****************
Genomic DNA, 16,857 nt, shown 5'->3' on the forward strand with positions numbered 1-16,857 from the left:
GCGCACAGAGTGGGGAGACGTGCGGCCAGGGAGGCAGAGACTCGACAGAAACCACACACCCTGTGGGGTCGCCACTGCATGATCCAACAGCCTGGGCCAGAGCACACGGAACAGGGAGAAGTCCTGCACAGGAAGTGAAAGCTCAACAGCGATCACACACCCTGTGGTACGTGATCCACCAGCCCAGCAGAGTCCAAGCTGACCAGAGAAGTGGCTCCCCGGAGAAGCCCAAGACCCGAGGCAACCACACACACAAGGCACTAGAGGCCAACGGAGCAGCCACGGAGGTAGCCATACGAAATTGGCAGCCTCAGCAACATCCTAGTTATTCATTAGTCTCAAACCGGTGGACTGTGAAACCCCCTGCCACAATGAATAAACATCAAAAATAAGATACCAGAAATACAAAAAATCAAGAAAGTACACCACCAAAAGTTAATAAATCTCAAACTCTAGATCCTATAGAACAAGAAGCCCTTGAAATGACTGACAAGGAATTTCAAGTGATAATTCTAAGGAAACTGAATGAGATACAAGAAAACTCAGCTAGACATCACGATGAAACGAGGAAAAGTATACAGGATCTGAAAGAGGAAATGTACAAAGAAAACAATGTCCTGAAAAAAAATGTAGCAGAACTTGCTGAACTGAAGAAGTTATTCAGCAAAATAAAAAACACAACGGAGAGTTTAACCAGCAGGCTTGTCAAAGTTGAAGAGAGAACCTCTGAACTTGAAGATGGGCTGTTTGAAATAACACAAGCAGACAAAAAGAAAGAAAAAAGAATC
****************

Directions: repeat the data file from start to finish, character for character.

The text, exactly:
Genomic DNA, 16,857 nt, shown 5'->3' on the forward strand with positions numbered 1-16,857 from the left:
GCGCACAGAGTGGGGAGACGTGCGGCCAGGGAGGCAGAGACTCGACAGAAACCACACACCCTGTGGGGTCGCCACTGCATGATCCAACAGCCTGGGCCAGAGCACACGGAACAGGGAGAAGTCCTGCACAGGAAGTGAAAGCTCAACAGCGATCACACACCCTGTGGTACGTGATCCACCAGCCCAGCAGAGTCCAAGCTGACCAGAGAAGTGGCTCCCCGGAGAAGCCCAAGACCCGAGGCAACCACACACACAAGGCACTAGAGGCCAACGGAGCAGCCACGGAGGTAGCCATACGAAATTGGCAGCCTCAGCAACATCCTAGTTATTCATTAGTCTCAAACCGGTGGACTGTGAAACCCCCTGCCACAATGAATAAACATCAAAAATAAGATACCAGAAATACAAAAAATCAAGAAAGTACACCACCAAAAGTTAATAAATCTCAAACTCTAGATCCTATAGAACAAGAAGCCCTTGAAATGACTGACAAGGAATTTCAAGTGATAATTCTAAGGAAACTGAATGAGATACAAGAAAACTCAGCTAGACATCACGATGAAACGAGGAAAAGTATACAGGATCTGAAAGAGGAAATGTACAAAGAAAACAATGTCCTGAAAAAAAATGTAGCAGAACTTGCTGAACTGAAGAAGTTATTCAGCAAAATAAAAAACACAACGGAGAGTTTAACCAGCAGGCTTGTCAAAGTTGAAGAGAGAACCTCTGAACTTGAAGATGGGCTGTTTGAAATAACACAAGCAGACAAAAAGAAAGAAAAAAGAATC